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Sticky Topic Topic: Titles, Ranks and Forms of Address  (Read 63885 times)
Reply #240
« on: May 05, 2010, 11:53:47 AM »
MarshallHowell Offline
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I read somewhere that the Imperial Children were sometimes jokingly referred to as "tsardines". Outside of the palace of course. Smiley
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Reply #241
« on: May 09, 2010, 03:22:40 PM »
Naslednik Norvezhskiy
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:-)

I have an acquaintance who is the member of a royal house. While she would never say so directly to a person, if anyone calls her "Princess" I am given to understand that this is a name best reserved for a spoiled cat. It is quite acceptable to call her by her first name when not in public, but where others can hear, it's "Your -- Highness". Period.

What about adressing the person in the third person with the title in the definite case, as in French "Puis-je offrir la princesse du thé ?"
This is how royals are adressed in Scandinavia in situations where the official styles of Your Majesty or Your (Royal) Highness would be to cumbersome or repetitive, i.e. cognate with English usage of "Ma'am" and "Sir". Or would it rather be "Puis-je offrir madame la princesse du thé ?"?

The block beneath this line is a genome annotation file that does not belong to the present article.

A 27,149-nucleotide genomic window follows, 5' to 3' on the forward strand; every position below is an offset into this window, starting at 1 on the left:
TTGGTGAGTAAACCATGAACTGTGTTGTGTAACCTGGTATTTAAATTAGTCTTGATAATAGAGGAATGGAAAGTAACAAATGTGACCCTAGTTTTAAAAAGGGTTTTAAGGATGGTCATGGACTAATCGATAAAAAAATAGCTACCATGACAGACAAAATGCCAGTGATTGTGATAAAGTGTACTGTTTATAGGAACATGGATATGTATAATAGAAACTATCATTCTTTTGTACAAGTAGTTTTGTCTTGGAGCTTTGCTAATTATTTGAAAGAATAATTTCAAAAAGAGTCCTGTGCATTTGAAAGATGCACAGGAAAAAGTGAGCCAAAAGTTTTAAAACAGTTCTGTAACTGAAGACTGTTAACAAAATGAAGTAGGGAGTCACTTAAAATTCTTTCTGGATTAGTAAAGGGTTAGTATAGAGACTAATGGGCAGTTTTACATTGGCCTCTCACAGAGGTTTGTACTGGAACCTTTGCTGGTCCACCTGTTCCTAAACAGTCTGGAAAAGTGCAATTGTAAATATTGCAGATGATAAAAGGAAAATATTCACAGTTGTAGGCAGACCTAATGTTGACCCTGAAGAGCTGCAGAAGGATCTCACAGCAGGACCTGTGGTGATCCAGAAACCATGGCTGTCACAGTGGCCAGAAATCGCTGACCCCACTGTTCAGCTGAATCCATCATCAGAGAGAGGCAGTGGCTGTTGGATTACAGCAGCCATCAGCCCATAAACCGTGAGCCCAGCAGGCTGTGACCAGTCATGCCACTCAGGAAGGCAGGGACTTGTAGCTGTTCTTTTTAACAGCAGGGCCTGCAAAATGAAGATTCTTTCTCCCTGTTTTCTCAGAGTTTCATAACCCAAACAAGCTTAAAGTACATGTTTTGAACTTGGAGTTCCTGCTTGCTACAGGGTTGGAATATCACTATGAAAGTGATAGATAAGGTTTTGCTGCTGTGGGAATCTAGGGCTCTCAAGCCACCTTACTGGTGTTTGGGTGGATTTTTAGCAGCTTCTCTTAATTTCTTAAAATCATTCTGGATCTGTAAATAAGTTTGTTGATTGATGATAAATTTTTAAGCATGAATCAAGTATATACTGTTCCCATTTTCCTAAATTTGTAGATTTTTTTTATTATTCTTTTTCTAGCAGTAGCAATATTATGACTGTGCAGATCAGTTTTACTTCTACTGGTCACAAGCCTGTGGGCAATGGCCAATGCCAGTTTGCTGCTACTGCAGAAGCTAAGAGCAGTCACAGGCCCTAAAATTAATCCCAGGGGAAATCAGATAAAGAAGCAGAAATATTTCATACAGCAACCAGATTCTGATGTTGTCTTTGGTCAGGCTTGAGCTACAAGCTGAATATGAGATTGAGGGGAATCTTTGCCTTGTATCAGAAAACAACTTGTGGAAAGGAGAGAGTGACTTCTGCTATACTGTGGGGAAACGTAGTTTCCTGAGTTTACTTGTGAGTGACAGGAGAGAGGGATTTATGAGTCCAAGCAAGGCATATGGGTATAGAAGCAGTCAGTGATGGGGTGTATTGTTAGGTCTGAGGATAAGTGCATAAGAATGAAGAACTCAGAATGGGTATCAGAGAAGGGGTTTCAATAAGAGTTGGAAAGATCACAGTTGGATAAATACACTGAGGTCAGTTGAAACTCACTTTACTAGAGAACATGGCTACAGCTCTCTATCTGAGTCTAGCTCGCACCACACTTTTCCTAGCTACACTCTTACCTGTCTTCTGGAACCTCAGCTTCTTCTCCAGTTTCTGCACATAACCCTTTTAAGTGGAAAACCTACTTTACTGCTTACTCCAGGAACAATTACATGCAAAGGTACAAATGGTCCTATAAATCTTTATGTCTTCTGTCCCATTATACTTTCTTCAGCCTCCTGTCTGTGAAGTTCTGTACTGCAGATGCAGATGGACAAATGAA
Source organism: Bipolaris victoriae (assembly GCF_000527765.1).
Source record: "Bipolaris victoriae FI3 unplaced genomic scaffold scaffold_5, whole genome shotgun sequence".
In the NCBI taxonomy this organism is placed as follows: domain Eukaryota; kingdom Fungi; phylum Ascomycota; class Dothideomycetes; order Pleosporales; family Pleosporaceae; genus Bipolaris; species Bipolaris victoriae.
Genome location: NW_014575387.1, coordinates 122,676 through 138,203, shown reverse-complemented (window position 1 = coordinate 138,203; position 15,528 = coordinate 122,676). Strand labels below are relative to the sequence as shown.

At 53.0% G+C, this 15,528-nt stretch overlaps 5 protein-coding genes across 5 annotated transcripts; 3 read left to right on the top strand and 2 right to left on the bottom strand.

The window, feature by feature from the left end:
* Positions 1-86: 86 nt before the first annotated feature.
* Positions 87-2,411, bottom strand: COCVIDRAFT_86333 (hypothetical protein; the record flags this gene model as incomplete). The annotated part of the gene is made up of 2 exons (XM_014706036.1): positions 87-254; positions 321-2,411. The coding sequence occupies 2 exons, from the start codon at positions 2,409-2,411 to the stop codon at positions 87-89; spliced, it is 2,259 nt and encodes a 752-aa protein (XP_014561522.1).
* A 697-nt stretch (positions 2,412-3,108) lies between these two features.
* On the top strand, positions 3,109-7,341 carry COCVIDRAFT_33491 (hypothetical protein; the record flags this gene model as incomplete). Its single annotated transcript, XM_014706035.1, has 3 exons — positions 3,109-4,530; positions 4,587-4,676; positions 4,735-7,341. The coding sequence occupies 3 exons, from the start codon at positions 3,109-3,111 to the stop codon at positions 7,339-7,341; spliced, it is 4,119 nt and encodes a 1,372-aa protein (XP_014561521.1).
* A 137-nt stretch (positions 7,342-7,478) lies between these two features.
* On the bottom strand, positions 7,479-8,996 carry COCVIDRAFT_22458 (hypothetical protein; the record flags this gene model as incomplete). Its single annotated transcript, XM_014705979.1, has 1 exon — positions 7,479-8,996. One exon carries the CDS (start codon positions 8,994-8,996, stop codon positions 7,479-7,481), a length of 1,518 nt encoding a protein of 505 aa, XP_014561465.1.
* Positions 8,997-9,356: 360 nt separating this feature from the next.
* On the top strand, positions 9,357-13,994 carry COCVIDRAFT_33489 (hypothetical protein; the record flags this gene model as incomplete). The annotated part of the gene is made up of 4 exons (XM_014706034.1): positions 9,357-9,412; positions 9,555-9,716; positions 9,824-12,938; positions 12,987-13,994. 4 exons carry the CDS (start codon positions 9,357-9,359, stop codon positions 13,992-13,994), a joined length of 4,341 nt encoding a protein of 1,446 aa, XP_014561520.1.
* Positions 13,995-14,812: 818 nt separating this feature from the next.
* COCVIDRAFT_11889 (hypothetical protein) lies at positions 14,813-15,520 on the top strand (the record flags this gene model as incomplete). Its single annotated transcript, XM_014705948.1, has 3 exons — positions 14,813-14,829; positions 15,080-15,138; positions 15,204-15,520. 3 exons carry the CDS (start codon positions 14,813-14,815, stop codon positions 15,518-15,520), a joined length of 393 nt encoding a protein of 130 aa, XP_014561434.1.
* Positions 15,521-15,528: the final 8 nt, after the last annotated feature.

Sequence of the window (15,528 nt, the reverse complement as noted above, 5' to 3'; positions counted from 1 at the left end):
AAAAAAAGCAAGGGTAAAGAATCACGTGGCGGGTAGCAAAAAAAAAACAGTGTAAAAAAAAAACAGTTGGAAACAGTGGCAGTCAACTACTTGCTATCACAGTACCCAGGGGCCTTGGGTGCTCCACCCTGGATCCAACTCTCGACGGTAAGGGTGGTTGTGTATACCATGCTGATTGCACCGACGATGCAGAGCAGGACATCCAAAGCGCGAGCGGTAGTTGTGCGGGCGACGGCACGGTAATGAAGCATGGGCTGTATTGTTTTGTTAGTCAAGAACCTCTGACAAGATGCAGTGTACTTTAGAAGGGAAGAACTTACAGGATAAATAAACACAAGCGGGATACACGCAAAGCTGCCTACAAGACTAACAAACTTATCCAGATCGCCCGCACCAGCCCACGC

I now have a vision of some poor soldier, faced with an officer he's never seen before, having to make an instant decision on whether this gentleman is an 'ordinary' Captain in the Guards and so 'your High Nobility' or in fact a Rurikkid prince and so 'your Illustriousness.'

One hopes that if Trooper Ivanov gets it wrong, the princely officer will not say 'Don't you know who I am?' and throw a hissy fit, but instead say something like, 'I am Prince So-and-So. In future you should call me your Illustriousness.'

So is this a rule? Did the styles Светлость and Сиятельство always trump the adress of the service ranks, even Excellency? Were princes and counts who were generals thus invariably adressed as Your Illustriousness instead of Your Excellency, or as one thing on duty and another way off-duty?